Whenever an actor or musician wins a major award, they climb on stage to tell the world that they “never expected this.” When they lose, it was always “an honor just be nominated.” Mexican singer/songwriter Natalia Lafourcade has been on both sides of the coin, having won the Latin Grammy for Best Rock Album for her 2006 record, Casa, and again in 2013, for Best Alternative Music Album for Mujer Divina, Homenaje a Agustín Lara. She was nominated two more times, but lost, for her self-titled debut and later with 2009's Hu Hu Hu. Perhaps unsurprisingly, later next month, Lafourcade will once again await to heat her name be called, or not, at the 2015 Latin Grammys.
At this point, it would be understandable if she treated all this like old hat. She should even be allowed the usage of some well-worn cliches and empty words to satiate the public and inquiring media. Instead, when discussing yet another Grammy nod, she sounds genuinely excited and proud.
“It's amazing, especially because the thing that makes it so special is that I've been working with so many people in order to have the album and to make the music come true. There are so many people on my team helping and working really hard. When we got the news, they were all very happy and it gives you the comfort and the sensation that all the decisions that you made during the process of the album – recording and making the album – were good decisions.”
Speaking to New Times from New York City a few days before her show at the UM Gusman Concert Hall as part of the ongoing Festival Miami, a humble Lafourcade sounds like she has no clue that she is one of the brightest talents in music today, regardless of language.
Over the phone, she's as charming, friendly, and pleasant as her music. However, even a gentle spirit like her is susceptible to the thorny side of love.
Her latest LP, Hasta La Raíz (“To the Root”) is a gorgeous and intimate work of pop music. Deeply personal, the album captures Lafourcade's affection for her native Mexico and examines the heartbreak of a shattered relationship. Written in the aftermath of a breakup, Hasta La Raíz, is oftentimes melancholic, but with a subtle passion that never allows the record to slip into anything approaching maudlin.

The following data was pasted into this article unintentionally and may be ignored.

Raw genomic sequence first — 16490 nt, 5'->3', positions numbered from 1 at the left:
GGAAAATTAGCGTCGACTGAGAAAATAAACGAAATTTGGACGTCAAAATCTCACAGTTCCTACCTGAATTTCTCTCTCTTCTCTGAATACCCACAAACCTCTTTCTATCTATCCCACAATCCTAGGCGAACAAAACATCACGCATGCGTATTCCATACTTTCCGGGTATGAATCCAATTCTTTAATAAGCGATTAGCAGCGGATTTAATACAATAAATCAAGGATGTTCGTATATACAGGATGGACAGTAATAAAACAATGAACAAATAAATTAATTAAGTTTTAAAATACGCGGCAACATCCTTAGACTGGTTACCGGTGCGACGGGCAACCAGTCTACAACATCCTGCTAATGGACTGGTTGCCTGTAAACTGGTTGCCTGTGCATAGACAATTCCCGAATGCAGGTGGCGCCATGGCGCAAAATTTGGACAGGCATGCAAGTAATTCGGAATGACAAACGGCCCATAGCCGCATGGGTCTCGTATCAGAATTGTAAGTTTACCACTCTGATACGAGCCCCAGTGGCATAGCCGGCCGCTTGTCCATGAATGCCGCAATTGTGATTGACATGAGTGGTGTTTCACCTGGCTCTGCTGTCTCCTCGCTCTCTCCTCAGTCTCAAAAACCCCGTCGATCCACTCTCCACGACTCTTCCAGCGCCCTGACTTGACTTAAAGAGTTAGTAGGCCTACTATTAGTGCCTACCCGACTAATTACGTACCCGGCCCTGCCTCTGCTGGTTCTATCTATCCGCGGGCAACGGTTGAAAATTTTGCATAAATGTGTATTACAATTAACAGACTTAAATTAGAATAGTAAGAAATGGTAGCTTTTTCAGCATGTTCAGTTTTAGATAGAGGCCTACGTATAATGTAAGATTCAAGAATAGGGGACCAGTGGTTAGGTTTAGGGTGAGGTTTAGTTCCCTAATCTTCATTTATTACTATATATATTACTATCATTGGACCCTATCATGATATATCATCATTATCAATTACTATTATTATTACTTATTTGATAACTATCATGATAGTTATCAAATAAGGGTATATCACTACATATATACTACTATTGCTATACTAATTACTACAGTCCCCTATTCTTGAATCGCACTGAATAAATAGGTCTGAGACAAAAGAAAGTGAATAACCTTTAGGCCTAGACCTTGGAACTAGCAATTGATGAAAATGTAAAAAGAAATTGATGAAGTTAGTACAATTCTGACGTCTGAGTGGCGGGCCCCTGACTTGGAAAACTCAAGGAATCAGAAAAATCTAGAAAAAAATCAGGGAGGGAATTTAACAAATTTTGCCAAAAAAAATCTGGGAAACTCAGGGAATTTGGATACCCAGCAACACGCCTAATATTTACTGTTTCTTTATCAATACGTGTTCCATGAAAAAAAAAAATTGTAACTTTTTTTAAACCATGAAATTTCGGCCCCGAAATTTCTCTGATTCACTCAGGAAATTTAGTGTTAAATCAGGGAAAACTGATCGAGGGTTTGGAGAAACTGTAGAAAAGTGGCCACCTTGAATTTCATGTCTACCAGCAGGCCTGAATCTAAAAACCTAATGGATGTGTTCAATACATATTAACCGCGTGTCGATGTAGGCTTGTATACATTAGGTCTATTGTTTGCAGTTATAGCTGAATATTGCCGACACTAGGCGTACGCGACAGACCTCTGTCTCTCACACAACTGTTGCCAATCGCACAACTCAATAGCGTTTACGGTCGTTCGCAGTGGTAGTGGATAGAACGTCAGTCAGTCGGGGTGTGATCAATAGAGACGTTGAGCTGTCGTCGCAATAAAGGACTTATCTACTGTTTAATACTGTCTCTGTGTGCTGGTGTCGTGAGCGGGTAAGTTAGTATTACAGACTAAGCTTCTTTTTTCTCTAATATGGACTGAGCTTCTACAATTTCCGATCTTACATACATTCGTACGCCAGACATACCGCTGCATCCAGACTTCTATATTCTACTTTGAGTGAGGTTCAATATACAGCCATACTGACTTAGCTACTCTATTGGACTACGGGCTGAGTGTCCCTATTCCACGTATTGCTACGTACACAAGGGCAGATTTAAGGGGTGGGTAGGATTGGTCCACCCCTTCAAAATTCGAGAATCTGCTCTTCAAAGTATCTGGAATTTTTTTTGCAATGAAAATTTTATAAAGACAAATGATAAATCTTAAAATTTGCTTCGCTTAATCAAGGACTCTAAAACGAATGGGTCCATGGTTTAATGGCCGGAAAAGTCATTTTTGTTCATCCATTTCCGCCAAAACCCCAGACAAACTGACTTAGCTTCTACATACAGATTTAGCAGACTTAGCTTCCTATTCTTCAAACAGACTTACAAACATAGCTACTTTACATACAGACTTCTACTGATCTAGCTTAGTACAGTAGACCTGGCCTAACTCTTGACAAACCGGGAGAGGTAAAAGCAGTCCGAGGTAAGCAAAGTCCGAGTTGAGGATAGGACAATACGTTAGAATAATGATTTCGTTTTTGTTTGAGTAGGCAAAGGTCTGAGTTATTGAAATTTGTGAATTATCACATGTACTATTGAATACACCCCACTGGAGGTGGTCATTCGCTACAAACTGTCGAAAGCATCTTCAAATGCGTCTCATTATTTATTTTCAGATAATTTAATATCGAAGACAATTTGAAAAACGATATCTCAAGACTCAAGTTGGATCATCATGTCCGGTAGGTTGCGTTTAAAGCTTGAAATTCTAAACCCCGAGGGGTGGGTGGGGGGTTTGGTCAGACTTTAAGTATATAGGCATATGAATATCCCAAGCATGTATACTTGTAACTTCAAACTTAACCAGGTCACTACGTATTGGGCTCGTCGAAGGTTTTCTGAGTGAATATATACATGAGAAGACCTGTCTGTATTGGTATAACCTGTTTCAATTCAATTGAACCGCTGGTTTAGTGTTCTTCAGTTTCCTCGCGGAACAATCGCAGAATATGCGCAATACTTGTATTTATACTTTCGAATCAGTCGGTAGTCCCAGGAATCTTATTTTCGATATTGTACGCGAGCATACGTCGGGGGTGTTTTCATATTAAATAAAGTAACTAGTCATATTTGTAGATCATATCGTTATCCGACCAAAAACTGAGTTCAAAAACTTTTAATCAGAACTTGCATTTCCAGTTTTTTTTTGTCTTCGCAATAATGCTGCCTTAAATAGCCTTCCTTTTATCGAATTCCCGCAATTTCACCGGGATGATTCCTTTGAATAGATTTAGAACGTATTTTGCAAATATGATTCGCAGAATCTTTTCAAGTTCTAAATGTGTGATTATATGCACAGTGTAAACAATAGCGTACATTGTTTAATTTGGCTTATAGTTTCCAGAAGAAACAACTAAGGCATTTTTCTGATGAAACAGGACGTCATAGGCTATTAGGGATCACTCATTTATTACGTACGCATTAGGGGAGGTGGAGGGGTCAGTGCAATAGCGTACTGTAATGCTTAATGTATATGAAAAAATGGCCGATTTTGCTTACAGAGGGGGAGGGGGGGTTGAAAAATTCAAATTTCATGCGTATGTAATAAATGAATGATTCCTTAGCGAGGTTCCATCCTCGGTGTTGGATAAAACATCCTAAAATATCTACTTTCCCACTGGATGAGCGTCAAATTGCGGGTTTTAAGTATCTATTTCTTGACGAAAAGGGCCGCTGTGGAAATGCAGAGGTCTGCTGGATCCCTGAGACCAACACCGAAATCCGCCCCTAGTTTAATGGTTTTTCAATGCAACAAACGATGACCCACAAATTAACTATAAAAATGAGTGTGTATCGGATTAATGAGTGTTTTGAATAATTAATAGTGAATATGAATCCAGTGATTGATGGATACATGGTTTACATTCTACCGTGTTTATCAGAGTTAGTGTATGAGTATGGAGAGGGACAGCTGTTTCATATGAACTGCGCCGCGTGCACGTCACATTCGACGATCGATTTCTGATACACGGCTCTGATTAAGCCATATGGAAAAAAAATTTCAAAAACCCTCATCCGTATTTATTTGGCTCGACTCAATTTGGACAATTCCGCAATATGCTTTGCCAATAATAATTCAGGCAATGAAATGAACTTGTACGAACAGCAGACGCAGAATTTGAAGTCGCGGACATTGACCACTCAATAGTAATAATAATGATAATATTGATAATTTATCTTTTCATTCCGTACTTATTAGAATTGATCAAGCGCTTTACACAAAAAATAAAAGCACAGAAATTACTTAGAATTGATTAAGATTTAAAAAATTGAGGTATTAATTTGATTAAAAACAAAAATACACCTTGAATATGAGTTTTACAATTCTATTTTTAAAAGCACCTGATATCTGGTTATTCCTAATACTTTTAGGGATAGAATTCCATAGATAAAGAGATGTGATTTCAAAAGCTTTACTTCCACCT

Hasta La Raíz grabbed the attention of her music industry peers once again for her fifth Latin Grammy nomination. Nevertheless, as much as she appreciates the recognition, Lafourcade judges success in an all-together different manner.
“I would say that success is whenever you're happy doing whatever you're doing. Sometimes you can get the wrong idea of success. You might be working a lot or doing a lot of things, but you are not happy. I try to think about a dream or something that I want to to do and if I can do it and I finish that dream or project and I am happy, that is a very successful moment for me.
“Plus whenever I get to have concerts with people, and they come to the show and at the end everyone is happy and they're having a good time, then that's a very successful moment. It's about having fun and enjoying it.”
Lafourcade will have such an opportunity this Friday at Festival Miami, a fall concert series hosted by the University of Miami Frost School of Music. Appropriately enough, the shift in sound on Hasta La Raíz was the culmination of learning experiences for her. None more so than, in a conscious effort to “try something different,” the time spent studying legendary Mexican composer Agustín Lara.
“I started working with his music and there was a moment when I decided to start working on new stuff, but my stuff. I wanted to have the sensation that I was having with his music. It wasn't easy to make his music for me. I really had to open my heart and let myself be more naked so I could go into the emotions of the songs that I was trying to sing. When I did that, I learned that I needed to probably do the same thing with my music if I wanted to have the same feeling.”
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That honest desire and instinct to leave herself vulnerable indeed achieved an artistic maturation immediately apparent on Hasta La Raíz. It comes through a combination of evocative indie rock, bossa nova grooves, and warm, jazzy pop all accompanied by her tender, girlish vocals. Of course, Lafourcade is mindful that as cathartic as this may all be, it's hardly just about her.
In regard to her fans in general and those residing in the daily turbulence of Mexico, where she still lives and has no intention of leaving, Lafourcade understands the role of music and the effect it can have on others.
“One of my goals and one of the things I want to accomplish with the music and the people, I want them to be happy and I want them to enjoy the music. Whenever they come to the concerts and I see their faces, there are certain times that I am like: OK, I think now we all are forgetting anything else that isn't in this place...We are all trying to figure out if we are happy or not, dealing with our insecurities or whatever. What I want is to give people the sensation of faith and peace and healing. I think we should open our hearts and connect. When we let ourselves connect to others, we can connect to the universe and do good things for the universe and the people that are around us. I think that is important and I try to have that in my music.”